Guest Contributor | Nov 14, 2022 | 0
Full TransNamib executive team travels the South to inspect Ariamsvlei – Lüderitz operations
The train that served the fancy Desert Express tourist route between Windhoek and Swakopmund, was repurposed this week for the TransNamib executive team to familiarise themselves with operations and opportunities on the southern line from Ariamsvlei to Lüderitz.
TransNamib Chief Executive, Johny Smith said he has not had a full executive team for the two years since he joined the national transport parastatal so it is imperative that they travel together for a mobile workshop to see first-hand the company’s operations.
The rolling strategic workshop covers a four-day period from 13 to 16 May. En route to the south, the executive team stopped at Mariental, Keetmashoop and Aus, meeting the resident TransNamib staff while discussing means to continue the implementation of the company’s Integrated Strategic Business Plan. Returning TransNamib to profitability hinges on the successful implementation of this rescue plan.
“It is not only important that we come together as a team and formulate strategies to push TransNamib forward but these executives also need to visit sites and see our operations at ground level to fully grasp the challenges that we are facing, and those challenges are many. Unfortunately, time is not on our side and therefore it is a high priority to see how we must amend our strategy to fast track the implementation of the business plan,” said Smith.
The company is bargaining on the contribution of the line between Keetmanshoop and Lüderitz which has been out of service for 18 years until the line was rebuilt and recommissioned early last year. This project was delayed by about four years adding to the parastatal’s worries of having important parts of its vast infrastructure out of service.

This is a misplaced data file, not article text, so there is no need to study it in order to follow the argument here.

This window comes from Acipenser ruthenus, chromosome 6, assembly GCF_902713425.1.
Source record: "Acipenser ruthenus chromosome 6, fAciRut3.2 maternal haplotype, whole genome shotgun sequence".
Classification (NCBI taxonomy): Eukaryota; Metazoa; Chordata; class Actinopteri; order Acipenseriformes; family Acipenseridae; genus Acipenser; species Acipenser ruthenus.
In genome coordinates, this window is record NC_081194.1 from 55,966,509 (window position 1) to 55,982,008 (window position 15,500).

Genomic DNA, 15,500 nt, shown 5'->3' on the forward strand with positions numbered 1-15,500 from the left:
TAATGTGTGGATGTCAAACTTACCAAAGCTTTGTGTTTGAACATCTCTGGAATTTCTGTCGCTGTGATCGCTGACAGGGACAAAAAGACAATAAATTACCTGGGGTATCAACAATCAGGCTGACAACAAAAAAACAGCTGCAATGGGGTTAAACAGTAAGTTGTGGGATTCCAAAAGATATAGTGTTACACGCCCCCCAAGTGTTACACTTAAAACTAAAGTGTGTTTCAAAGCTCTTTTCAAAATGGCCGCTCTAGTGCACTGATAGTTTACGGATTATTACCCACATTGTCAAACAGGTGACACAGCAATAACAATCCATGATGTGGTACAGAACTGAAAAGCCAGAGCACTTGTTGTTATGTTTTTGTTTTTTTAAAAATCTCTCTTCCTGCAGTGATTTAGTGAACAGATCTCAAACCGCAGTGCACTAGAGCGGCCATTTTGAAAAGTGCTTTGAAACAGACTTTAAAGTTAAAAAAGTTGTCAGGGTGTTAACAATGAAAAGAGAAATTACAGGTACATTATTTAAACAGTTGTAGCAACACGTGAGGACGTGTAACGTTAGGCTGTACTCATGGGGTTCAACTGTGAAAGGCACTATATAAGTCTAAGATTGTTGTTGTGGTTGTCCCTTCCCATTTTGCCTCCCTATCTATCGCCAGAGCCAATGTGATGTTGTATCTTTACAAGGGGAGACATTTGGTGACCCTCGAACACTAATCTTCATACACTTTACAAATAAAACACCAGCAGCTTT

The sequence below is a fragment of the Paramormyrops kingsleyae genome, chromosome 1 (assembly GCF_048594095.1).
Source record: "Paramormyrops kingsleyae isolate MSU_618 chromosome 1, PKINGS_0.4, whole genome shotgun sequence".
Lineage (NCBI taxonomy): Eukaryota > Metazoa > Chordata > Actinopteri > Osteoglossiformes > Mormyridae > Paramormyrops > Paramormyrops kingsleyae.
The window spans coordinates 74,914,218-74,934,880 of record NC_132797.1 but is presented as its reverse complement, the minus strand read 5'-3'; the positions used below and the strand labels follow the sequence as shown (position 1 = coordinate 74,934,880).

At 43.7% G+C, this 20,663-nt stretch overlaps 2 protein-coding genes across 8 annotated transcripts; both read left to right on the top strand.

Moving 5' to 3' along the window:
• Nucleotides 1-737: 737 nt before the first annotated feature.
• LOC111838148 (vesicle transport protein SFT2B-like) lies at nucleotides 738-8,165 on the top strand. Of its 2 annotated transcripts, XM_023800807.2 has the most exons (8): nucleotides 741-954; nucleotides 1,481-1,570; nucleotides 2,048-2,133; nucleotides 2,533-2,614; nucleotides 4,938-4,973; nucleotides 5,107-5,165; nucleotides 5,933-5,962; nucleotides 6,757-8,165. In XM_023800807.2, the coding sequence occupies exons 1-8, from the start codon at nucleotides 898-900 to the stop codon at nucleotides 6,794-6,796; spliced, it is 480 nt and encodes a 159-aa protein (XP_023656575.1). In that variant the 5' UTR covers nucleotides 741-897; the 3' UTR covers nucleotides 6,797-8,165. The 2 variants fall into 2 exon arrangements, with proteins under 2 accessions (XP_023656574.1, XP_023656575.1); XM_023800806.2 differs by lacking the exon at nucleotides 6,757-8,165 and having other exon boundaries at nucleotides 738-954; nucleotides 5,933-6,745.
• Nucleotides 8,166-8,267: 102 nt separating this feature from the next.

Over the past year, this line has proven its worth. TransNamib now moves about 15,000 tonnes of manganese per month from South Africa’s Northern Cape Province through the border post at Ariamsvlei and from there onward all the way to the harbour at Lüderitz. These volumes are expected to increase to 30,000 tonnes per month in the near future.
“The route [the team] travelled has become a major revenue source for TransNamib in terms of moving manganese for our customers and the executives need to see first-hand the operations and challenges on the route,” said Smith.
Commenting on the economic damage done by the lockdown, Smith said it had a tremendous impact on their revenue streams. The company lost 50% of its revenue in just five weeks while it kept all its staff fully employed.
Nevertheless, Smith gave the assurance that all lockdown restrictions are complied with.